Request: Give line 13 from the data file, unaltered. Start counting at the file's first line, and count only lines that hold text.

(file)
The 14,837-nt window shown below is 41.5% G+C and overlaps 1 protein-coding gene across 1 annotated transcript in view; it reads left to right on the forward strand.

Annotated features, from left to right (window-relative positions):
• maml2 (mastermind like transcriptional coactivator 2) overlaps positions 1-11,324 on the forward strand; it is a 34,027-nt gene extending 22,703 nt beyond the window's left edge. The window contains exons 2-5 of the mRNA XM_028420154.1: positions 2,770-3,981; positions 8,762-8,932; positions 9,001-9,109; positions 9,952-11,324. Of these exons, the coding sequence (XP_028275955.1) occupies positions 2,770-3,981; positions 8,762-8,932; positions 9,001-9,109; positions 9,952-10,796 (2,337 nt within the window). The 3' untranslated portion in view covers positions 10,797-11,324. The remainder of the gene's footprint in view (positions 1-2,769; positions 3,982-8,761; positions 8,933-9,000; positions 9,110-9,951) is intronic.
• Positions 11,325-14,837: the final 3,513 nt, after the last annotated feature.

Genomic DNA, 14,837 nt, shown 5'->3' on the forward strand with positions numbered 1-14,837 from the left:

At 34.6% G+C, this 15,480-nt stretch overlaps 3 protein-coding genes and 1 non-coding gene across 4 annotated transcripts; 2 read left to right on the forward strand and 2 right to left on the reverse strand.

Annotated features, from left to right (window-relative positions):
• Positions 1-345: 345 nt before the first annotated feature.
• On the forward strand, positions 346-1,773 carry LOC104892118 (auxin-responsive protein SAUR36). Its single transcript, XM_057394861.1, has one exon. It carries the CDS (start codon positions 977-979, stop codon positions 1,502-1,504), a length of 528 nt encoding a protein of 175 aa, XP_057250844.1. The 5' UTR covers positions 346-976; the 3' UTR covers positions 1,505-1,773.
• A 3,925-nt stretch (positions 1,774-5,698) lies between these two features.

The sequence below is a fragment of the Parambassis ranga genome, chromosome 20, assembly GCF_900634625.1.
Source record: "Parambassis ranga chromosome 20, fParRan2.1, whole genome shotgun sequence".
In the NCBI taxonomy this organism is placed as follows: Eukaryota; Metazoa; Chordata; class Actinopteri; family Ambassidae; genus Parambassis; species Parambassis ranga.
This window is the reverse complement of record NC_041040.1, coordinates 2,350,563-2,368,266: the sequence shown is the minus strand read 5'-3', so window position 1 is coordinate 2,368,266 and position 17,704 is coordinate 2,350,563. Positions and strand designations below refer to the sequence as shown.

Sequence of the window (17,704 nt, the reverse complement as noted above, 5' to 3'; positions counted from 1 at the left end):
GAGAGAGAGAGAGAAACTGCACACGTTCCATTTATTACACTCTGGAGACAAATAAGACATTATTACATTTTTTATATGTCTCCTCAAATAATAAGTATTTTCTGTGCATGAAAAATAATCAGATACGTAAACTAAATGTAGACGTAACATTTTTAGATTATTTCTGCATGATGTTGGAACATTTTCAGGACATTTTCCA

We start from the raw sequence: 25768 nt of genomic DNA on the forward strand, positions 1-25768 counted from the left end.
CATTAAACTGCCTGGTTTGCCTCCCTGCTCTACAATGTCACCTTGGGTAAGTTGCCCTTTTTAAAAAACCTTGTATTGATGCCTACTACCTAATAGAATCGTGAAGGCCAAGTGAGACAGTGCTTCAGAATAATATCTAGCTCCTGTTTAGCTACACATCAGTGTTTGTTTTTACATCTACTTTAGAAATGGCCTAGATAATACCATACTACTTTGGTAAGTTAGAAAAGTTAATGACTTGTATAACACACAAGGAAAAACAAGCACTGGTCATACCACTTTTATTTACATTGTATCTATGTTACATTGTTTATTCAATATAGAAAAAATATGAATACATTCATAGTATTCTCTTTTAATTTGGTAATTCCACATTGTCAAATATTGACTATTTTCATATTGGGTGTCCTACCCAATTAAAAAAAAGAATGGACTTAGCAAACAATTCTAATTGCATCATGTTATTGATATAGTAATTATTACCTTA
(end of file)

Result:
In the NCBI taxonomy this organism is placed as follows: Eukaryota; Metazoa; Chordata; class Actinopteri; family Ambassidae; genus Parambassis; species Parambassis ranga.